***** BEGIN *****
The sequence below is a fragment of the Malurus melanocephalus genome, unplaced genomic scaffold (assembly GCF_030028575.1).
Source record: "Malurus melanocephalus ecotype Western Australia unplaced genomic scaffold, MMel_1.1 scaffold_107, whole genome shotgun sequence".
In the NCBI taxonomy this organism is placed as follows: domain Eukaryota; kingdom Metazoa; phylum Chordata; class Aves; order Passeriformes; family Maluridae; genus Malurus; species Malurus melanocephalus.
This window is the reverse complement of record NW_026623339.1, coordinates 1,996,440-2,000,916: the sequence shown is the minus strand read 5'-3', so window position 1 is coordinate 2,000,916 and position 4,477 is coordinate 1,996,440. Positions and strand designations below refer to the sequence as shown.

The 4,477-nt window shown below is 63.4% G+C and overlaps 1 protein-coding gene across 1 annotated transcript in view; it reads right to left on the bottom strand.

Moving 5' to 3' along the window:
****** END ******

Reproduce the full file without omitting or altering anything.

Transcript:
The sequence below is a fragment of the Malurus melanocephalus genome, unplaced genomic scaffold (assembly GCF_030028575.1).
Source record: "Malurus melanocephalus ecotype Western Australia unplaced genomic scaffold, MMel_1.1 scaffold_107, whole genome shotgun sequence".
In the NCBI taxonomy this organism is placed as follows: domain Eukaryota; kingdom Metazoa; phylum Chordata; class Aves; order Passeriformes; family Maluridae; genus Malurus; species Malurus melanocephalus.
This window is the reverse complement of record NW_026623339.1, coordinates 1,996,440-2,000,916: the sequence shown is the minus strand read 5'-3', so window position 1 is coordinate 2,000,916 and position 4,477 is coordinate 1,996,440. Positions and strand designations below refer to the sequence as shown.

The 4,477-nt window shown below is 63.4% G+C and overlaps 1 protein-coding gene across 1 annotated transcript in view; it reads right to left on the bottom strand.

Moving 5' to 3' along the window: